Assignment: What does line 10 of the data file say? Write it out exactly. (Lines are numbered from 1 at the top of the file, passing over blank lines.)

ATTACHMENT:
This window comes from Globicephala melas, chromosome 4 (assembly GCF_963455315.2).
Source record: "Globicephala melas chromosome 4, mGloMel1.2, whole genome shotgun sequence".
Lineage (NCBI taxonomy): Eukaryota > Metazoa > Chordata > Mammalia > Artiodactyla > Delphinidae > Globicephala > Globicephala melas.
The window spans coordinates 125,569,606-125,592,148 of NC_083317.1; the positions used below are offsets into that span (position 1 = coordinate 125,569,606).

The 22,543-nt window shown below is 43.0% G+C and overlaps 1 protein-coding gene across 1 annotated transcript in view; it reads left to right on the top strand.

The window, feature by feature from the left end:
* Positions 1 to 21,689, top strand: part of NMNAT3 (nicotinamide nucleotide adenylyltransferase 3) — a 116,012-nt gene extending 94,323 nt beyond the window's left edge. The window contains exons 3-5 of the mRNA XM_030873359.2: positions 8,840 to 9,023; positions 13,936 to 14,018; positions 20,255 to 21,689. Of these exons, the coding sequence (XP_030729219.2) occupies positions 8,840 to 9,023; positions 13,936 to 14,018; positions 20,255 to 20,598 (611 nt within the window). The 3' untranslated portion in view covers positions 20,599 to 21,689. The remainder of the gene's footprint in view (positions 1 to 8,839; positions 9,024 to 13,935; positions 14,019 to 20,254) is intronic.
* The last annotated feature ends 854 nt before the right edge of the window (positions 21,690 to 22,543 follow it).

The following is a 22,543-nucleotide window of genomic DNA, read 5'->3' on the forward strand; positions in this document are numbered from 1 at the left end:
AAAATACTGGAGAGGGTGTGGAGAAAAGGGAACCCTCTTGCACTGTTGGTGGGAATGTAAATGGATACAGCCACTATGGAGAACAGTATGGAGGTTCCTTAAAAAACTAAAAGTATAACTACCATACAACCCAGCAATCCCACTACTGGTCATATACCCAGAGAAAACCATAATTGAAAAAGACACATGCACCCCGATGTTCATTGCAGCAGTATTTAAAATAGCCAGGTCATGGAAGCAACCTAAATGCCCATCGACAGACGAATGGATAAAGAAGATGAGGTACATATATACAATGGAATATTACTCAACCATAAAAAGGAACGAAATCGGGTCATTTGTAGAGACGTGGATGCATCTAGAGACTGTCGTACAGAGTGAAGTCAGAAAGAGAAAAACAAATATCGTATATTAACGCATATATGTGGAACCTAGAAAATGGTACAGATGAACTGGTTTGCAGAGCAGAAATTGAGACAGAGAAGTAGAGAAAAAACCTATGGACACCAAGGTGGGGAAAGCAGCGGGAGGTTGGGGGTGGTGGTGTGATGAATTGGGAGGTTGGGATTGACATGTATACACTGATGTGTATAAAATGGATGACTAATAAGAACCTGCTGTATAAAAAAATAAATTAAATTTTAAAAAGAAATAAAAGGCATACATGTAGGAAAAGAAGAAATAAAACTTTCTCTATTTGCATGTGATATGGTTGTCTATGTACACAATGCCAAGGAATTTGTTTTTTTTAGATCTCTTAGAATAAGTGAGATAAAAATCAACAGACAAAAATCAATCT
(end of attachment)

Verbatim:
AAAATACTGGAGAGGGTGTGGAGAAAAGGGAACCCTCTTGCACTGTTGGTGGGAATGTAAATGGATACAGCCACTATGGAGAACAGTATGGAGGTTCCTTAAAAAACTAAAAGTATAACTACCATACAACCCAGCAATCCCACTACTGGTCATATACCCAGAGAAAACCATAATTGAAAAAGACACATGCACCCCGATGTTCATTGCAGCAGTATTTAAAATAGCCAGGTCATGGAAGCAACCTAAATGCCCATCGACAGACGAATGGATAAAGAAGATGAGGTACATATATACAATGGAATATTACTCAACCATAAAAAGGAACGAAATCGGGTCATTTGTAGAGACGTGGATGCATCTAGAGACTGTCGTACAGAGTGAAGTCAGAAAGAGAAAAACAAATATCGTATATTAACGCATATATGTGGAACCTAGAAAATGGTACAGATGAACTGGTTTGCAGAGCAGAAATTGAGACAGAGAAGTAGAGAAAAAACCTATGGACACCAAGGTGGGGAAAGCAGCGGGAGGTTGGGGGTGGTGGTGTGATGAATTGGGAGGTTGGGATTGACATGTATACACTGATGTGTATAAAATGGATGACTAATAAGAACCTGCTGTATAAAAAAATAAATTAAATTTTAAAAAGAAATAAAAGGCATACATGTAGGAAAAGAAGAAATAAAACTTTCTCTATTTGCATGTGATATGGTTGTCTATGTACACAATGCCAAGGAATTTGTTTTTTTTAGATCTCTTAGAATAAGTGAGATAAAAATCAACAGACAAAAATCAATCT